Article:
Exposure to STEM is Most Important
Megan Rogers writes for InsideHigherEd that simply being expose to math and science has a greater chance of leading a student to major in a STEM (Science, Technology, Engineering and Mathematics) related field than having high achievement in mathematics. Simply put, this means that wetting the appetites of what is possible in these fields can spark creativity in young people that they may not get through traditional learning. In today's classrooms, additional resources and materials can assist teachers in making these STEM experiences come to life. Companies like Digilab are doing their part to not only make necessary STEM equipment accessible to students, but to provide curricular resources for educators teaching important 21st century skills.
Big Economic Growth in STEM
As Martha Stewart wrote in USA Today, we are experiencing a new industrial revolution with more young people interesting in creativity and the 'maker movement' than ever. Stewart writes that with 135 million adults as part of this maker movement, they are contributing over 29 billion dollars annually to the economy. With such momentum in this movement, the tools necessary to become a maker are more accessible than ever. Now one can buy a 3D printer cheaper than ever before. It is now a tool that individuals, small businesses and even schools can own themselves. Individuals and schools are also finding that they can buy a laser cutter affordably, opening up another wide range of STEM possibilities.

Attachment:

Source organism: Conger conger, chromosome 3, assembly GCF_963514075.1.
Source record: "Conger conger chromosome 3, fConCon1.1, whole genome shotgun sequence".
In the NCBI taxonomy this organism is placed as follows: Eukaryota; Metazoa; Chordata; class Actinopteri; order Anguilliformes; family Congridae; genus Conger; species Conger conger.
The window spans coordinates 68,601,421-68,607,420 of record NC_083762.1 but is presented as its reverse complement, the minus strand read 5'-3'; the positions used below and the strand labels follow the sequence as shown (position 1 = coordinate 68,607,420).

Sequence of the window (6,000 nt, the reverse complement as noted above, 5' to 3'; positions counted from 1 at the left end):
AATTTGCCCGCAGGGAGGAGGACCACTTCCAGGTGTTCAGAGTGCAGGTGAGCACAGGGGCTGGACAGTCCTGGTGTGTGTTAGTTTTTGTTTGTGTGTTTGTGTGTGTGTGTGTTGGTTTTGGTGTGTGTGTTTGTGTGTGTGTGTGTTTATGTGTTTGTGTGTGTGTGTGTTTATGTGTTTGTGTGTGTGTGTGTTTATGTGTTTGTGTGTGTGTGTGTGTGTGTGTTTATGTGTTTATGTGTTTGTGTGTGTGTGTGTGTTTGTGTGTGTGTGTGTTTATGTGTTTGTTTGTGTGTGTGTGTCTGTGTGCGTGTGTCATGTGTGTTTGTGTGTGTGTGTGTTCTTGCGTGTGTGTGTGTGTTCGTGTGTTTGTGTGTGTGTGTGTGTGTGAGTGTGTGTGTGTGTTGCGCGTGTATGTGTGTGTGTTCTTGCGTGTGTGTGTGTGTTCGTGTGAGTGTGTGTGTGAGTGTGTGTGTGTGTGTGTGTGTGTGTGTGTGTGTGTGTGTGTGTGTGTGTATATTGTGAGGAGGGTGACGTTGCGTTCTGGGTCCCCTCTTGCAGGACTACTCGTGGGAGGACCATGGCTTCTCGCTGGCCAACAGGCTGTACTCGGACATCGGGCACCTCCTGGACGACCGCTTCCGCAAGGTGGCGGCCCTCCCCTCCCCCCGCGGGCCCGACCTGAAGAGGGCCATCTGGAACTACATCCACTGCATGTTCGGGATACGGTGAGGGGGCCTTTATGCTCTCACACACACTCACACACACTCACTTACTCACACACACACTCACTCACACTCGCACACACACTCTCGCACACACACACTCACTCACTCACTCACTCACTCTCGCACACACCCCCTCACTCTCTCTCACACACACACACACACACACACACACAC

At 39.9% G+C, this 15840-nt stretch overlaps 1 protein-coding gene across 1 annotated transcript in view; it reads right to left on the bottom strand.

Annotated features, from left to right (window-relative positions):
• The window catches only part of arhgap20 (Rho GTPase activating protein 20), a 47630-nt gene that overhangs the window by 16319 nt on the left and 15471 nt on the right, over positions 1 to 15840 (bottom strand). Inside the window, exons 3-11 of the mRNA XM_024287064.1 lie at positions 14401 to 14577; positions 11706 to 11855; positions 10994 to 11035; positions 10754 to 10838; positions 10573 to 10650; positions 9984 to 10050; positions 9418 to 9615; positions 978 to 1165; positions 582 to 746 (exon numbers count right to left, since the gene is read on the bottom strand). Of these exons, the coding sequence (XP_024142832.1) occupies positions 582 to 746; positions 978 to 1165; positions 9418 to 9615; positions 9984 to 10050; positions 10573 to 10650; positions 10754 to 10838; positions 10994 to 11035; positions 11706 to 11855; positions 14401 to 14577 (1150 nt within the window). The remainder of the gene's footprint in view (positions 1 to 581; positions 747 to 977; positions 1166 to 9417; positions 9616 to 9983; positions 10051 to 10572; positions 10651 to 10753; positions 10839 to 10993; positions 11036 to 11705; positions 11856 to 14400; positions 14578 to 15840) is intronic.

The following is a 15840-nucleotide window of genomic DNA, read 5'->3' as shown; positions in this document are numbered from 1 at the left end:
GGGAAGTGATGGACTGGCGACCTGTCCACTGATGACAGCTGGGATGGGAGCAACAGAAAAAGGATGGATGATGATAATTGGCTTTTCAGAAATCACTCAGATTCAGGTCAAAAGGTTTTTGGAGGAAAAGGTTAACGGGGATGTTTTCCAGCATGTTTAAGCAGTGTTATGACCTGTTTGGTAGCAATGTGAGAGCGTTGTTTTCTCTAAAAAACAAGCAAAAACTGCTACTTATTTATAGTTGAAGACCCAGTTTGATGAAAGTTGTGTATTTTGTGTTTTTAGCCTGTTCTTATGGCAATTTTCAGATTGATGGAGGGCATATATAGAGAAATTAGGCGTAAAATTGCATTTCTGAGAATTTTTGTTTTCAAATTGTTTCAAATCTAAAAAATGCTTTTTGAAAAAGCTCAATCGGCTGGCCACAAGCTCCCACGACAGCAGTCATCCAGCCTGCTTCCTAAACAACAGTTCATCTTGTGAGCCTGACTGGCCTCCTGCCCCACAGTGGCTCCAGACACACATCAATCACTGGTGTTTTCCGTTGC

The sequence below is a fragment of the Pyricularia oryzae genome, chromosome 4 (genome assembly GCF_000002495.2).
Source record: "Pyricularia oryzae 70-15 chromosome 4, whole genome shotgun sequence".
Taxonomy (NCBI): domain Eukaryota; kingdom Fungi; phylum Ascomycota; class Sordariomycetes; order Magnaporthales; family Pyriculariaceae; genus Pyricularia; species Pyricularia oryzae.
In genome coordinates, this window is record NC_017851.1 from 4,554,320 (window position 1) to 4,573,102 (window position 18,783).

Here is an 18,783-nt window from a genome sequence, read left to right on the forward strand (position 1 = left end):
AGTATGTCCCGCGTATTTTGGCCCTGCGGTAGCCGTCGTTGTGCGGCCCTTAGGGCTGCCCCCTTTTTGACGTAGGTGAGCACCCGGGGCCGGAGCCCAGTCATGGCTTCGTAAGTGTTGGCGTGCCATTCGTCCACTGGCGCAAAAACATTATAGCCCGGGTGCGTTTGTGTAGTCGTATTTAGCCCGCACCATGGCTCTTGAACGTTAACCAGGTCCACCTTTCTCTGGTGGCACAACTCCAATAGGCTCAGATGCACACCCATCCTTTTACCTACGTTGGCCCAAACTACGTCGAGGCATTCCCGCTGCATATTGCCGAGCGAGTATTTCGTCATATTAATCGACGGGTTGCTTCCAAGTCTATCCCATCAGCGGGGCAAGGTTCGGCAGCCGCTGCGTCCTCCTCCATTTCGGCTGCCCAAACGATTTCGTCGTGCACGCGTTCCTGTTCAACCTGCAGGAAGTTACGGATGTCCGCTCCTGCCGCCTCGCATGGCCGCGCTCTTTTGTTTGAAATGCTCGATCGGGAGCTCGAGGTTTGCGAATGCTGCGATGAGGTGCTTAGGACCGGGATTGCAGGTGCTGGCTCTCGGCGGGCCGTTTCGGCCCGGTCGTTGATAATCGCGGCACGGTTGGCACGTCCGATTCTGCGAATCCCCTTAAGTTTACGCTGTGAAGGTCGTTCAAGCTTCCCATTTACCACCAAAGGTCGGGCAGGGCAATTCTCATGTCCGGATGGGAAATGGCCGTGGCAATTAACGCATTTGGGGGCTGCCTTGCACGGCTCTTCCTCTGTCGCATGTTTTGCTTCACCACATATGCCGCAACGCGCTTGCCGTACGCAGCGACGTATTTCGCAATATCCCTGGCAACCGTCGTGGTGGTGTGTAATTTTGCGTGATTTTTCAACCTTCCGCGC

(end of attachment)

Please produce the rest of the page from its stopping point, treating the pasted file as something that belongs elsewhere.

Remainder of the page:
Students entering school will come out into a workforce including jobs that haven't even been created yet. That is a shocking reality that has very exciting possibilities. Schools that don't include exposure to STEM education are doing their students a great disservice. A laser cutter for schools allows students to participate in the design and engineering of a wide array of ideas and projects. Younger students have the opportunities to see possibilities and develop a love and curiosity for STEM related professions. Today the emphasis has become on exposure of these young students to STEM lessons as early as possible. Historically students that displayed an aptitude for mathematics and science went on to study more about these professions. The tables are now turned and focus more on STEM exposure for all students.
Equipping Teachers for STEM Education
Today's teachers have not all received the training they need to deliver adequate STEM education. Digilab takes an active role as both a supplier of quality materials and products and a partner in STEM education. Providing teachers with curricular materials, 3D printer lesson plans and continued service for educators, there is a shared belief that every student should be exposed to STEM and come to the belief that they can be successful in a STEM field. A 3D printer for education paired with a laser cutter provides every student with the chance to think about possibilities.
Minorities Unrepresented in STEM
Tim Bajarin writes for Time that when we give young people both tools and inspiration, they can truly change the world. This type of effort to make our younger generations "makers" instead of just consumers must indeed be inclusive of all. While minorities are underrepresented in STEM fields, exposure to STEM in school is of vital importance to expose them to these fields where they can be tremendously successful.
Our schools need and deserve industry partners that are equipped to help provide quality equipment and the resources necessary to deliver a high quality STEM education to students of all ages. Schools seeking to buy a 3D printer or buy a laser cutter will get far more than just a sale when partnering with Digilab. Whether working with students in elementary, middle or high school, STEM options involving 3D printing, laser engraving or cutting, prototyping and designing are available and beneficial. Find lesson plans and educational resources with the Digilab suite.